In Rush to Fight Climate Change, Cities Coordinate to Battle Heat With Trees
A woman walks with a child among the blooming trees of a city park on a spring day in Walla Walla, Wash. As cities recognize trees as critical infrastructure, leaders from across the country are joining forces in preparation for an influx of federal funding for urban forestry. Greg Lehman/Walla Walla Union-Bulletin via The Associated Press
From Seattle to Palm Beach, Florida, city leaders agree that urban areas need more trees to alleviate the effects of climate change. Amid the growing attention to tree canopy — and an infusion of federal funding — more than a dozen cities are convening to share ideas and plan the urban forests of the future.
Leaders in many communities now consider trees to be critical infrastructure, providing shade, absorbing stormwater runoff and filtering air pollution. The focus on urban forests has coincided with a growing recognition that low-income neighborhoods and communities of color often have far less tree cover — and suffer increased vulnerability to extreme heat as a result.
When Congress included .5 billion for urban forestry in the Inflation Reduction Act last year, the investment came after intensive lobbying from a group of six cities, known collectively as the Vanguard Cities Initiative, whose leaders made the case to federal policymakers that tree canopy could help mitigate climate change’s effects.
Now those six cities — Albuquerque, Boulder, Chicago, Cleveland, Philadelphia and Portland, Oregon — have helped to launch a series of learning and information-sharing programs to bring dozens more communities into the fold, to maximize the effectiveness of the soon-to-be-disbursed federal money.
“There are so many cities out there trying their best, but they just don’t have the capacity to understand what they should be implementing, who to partner with and how to make the most of this federal funding,” said Kirsten Maynard, director of national initiatives at the Center for Regenerative Solutions, the convening group that organized the initial Vanguard Cities Initiative.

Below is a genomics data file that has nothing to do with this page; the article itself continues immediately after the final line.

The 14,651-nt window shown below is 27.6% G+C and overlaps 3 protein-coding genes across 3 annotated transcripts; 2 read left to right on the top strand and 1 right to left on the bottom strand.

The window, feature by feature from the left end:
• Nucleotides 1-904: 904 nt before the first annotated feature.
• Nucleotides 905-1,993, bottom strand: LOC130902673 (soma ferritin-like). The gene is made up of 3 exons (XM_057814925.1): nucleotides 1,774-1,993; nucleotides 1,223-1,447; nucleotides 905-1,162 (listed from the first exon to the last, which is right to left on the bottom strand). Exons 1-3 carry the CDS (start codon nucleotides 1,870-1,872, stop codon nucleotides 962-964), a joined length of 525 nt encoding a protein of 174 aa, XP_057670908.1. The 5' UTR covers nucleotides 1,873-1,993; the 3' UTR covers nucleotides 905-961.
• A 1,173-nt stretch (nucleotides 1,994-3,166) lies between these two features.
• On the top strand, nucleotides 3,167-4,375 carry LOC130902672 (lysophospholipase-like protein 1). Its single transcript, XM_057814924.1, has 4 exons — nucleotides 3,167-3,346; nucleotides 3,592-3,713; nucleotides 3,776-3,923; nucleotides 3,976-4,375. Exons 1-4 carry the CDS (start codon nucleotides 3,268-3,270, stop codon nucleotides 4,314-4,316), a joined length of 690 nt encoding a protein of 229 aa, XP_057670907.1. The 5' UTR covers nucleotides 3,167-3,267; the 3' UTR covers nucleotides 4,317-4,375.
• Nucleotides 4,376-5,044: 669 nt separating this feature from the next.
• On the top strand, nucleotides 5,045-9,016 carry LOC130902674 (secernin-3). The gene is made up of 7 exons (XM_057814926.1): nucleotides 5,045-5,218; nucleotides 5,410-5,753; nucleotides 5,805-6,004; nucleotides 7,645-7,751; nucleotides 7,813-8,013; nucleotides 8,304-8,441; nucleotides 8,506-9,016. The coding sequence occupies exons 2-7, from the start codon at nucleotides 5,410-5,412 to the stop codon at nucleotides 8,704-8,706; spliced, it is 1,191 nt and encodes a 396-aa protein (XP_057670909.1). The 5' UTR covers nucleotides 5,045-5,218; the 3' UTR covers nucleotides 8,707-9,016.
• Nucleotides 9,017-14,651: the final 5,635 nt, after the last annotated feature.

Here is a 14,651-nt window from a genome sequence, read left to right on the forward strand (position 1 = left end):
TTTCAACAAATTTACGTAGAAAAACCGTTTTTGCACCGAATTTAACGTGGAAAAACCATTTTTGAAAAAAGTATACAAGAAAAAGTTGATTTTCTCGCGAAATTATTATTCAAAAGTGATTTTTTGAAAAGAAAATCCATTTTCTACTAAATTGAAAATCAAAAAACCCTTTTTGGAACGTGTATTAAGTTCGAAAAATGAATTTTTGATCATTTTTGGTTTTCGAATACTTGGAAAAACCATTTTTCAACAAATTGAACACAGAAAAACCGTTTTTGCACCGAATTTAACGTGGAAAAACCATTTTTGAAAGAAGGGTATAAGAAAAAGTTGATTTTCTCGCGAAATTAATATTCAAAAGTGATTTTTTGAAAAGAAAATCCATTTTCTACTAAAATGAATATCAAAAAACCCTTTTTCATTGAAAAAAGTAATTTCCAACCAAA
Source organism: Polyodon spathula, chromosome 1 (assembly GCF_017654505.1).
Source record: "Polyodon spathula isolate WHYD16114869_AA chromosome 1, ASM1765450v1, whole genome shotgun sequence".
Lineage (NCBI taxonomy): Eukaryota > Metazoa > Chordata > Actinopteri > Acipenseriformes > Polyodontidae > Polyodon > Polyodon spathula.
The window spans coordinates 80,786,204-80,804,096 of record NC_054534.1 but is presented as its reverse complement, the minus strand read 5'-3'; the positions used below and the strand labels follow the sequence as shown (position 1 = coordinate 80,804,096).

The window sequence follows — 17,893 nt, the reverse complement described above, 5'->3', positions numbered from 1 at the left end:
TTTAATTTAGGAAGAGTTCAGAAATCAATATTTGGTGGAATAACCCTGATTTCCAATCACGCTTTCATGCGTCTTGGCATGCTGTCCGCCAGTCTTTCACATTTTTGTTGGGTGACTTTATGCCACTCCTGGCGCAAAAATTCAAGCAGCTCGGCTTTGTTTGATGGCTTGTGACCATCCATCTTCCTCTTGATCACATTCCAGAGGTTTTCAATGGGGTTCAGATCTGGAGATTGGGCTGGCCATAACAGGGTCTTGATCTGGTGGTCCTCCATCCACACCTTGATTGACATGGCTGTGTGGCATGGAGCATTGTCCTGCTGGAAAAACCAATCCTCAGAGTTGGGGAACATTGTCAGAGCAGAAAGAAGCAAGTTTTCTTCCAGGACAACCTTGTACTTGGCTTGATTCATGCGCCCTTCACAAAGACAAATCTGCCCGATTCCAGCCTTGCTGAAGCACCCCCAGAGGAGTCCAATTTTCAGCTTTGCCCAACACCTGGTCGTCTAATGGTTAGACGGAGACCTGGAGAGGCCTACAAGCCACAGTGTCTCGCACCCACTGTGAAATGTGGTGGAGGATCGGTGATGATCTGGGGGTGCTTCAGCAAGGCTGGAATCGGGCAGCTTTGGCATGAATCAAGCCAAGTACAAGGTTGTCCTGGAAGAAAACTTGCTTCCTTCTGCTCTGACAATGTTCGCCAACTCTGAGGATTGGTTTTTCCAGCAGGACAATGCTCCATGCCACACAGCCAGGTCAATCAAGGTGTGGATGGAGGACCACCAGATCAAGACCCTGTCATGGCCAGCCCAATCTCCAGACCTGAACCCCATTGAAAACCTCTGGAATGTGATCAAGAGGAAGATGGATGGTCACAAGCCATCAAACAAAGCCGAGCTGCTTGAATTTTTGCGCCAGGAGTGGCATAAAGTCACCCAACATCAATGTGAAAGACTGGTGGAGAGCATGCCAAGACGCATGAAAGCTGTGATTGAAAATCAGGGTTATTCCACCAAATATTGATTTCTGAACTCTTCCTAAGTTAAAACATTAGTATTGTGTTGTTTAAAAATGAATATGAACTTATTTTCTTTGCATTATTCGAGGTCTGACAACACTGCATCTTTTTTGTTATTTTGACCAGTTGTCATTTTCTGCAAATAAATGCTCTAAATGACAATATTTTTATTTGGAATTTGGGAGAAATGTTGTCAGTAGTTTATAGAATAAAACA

Earlier this month, the group launched its first of three five-month programs, known as the Urban Nature-based Climate Solutions Accelerator, which will consist of more than a dozen training and collaboration sessions. With a huge boost in federal money on the way, the Vanguard Cities hope the accelerator will become a force multiplier, allowing city officials across the country to learn from one another and from experts on urban canopies, all trying to answer a critical question.
“What will it take to create an urban natural infrastructure of sufficient scale that’s going to protect an area from the things that are coming?” asked Brett KenCairn, director of the Center for Regenerative Solutions and senior policy adviser for climate and resilience for the city of Boulder, Colorado.
“We’re setting the stage for the scale we’re talking about and the policy we would need to make that happen,” KenCairn said.
The initial accelerator program will focus on urban heat and how urban forestry can mitigate the health risks of a warming climate.
“Heat kills more people than any other weather-related disaster, and it’s something that’s getting a lot worse,” said Evan Mallen, senior analyst for Georgia Tech’s Urban Climate Lab, who is serving as an instructor for the Accelerator program. “[This program] will help make sure this money is really spent in a way that is efficient, effective and equitable.”